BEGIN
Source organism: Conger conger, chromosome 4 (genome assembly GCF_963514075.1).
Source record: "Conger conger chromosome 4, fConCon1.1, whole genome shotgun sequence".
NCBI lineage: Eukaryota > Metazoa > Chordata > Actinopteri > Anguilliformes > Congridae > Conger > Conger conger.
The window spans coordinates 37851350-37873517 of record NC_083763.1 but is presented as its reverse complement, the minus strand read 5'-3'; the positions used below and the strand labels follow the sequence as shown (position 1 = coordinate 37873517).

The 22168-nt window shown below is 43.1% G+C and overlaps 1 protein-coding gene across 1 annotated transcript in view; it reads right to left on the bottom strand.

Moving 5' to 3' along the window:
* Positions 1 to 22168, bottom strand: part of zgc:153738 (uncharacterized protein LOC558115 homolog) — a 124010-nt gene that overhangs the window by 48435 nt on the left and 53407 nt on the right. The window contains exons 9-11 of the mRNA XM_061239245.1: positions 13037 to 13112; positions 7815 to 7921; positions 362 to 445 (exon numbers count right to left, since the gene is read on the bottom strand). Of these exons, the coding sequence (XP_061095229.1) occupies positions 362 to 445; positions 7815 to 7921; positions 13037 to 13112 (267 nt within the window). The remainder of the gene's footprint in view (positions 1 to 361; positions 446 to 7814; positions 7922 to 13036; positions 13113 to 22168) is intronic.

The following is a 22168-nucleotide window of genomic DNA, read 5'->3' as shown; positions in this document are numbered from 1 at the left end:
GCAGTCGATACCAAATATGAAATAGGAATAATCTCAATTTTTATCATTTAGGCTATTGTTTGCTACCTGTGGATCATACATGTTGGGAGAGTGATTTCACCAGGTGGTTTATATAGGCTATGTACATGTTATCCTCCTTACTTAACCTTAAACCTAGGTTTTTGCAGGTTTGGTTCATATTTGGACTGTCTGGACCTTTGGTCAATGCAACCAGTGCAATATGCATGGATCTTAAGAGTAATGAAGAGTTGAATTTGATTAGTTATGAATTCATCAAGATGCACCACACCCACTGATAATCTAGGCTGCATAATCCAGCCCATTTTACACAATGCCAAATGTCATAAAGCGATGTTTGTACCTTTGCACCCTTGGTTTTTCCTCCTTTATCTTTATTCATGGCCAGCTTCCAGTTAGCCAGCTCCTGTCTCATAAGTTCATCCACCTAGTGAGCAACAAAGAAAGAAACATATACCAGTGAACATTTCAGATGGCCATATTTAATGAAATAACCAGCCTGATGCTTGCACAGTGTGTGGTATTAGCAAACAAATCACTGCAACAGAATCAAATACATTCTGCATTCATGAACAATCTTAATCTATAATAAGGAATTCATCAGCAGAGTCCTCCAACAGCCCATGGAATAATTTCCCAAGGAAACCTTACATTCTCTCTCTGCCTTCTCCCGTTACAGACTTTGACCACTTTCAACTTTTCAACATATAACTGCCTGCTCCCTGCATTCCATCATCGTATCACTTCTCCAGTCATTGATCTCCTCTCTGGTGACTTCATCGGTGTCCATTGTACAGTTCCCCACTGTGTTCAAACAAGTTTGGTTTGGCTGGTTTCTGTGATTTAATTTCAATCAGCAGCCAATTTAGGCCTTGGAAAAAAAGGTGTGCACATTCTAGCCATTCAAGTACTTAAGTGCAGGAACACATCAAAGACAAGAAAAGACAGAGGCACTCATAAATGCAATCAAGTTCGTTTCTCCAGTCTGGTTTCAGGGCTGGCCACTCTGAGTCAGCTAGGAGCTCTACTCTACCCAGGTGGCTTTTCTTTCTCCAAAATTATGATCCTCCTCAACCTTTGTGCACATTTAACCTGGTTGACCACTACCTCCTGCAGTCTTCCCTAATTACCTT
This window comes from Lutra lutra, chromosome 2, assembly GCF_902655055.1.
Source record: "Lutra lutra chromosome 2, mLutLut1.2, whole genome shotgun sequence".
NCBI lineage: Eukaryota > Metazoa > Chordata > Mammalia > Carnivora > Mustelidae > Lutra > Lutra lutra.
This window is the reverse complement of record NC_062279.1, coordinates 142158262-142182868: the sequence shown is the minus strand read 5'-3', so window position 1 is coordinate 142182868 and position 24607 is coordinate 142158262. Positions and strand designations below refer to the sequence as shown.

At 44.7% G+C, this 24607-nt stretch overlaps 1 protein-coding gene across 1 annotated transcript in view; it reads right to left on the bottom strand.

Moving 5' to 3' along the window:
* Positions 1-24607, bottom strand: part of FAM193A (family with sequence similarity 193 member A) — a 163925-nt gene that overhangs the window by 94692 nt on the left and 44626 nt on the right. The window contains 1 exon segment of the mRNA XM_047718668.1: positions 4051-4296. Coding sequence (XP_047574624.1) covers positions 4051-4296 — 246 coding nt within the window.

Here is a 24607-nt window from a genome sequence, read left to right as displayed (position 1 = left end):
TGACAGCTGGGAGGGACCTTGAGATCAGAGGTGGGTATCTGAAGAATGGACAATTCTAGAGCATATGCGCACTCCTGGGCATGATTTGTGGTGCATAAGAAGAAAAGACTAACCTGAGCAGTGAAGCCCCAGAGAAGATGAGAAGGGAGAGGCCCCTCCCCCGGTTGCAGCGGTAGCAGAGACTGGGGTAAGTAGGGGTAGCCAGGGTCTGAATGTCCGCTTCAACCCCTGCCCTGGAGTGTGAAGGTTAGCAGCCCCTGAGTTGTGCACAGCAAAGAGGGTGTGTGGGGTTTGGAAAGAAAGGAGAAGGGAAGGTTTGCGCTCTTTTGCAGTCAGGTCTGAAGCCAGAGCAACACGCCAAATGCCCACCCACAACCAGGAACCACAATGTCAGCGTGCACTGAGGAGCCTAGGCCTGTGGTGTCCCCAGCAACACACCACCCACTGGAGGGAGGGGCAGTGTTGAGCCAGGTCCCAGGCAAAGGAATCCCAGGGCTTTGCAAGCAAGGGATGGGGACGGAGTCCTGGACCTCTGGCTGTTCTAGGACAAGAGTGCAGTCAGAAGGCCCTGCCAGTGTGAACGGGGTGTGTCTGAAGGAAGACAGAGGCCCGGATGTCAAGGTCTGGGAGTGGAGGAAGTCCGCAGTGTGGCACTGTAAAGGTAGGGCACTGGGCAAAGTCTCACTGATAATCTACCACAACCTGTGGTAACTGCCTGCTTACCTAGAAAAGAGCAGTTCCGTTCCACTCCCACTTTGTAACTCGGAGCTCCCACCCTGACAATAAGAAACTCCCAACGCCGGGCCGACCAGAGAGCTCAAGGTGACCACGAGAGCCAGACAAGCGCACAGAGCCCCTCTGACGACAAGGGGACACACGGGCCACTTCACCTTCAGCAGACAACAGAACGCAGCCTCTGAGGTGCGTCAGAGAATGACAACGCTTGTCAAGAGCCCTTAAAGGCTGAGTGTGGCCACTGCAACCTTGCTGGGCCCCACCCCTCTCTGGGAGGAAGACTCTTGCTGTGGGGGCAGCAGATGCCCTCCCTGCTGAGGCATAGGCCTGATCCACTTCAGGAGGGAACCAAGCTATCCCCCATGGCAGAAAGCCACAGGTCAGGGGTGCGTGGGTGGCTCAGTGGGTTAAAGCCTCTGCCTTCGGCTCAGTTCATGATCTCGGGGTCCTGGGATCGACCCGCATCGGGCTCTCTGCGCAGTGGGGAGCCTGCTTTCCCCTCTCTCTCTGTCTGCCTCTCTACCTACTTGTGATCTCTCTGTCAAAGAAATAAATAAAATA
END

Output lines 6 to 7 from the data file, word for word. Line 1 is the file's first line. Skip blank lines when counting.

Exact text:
Moving 5' to 3' along the window:
* Positions 1 to 22168, bottom strand: part of zgc:153738 (uncharacterized protein LOC558115 homolog) — a 124010-nt gene that overhangs the window by 48435 nt on the left and 53407 nt on the right. The window contains exons 9-11 of the mRNA XM_061239245.1: positions 13037 to 13112; positions 7815 to 7921; positions 362 to 445 (exon numbers count right to left, since the gene is read on the bottom strand). Of these exons, the coding sequence (XP_061095229.1) occupies positions 362 to 445; positions 7815 to 7921; positions 13037 to 13112 (267 nt within the window). The remainder of the gene's footprint in view (positions 1 to 361; positions 446 to 7814; positions 7922 to 13036; positions 13113 to 22168) is intronic.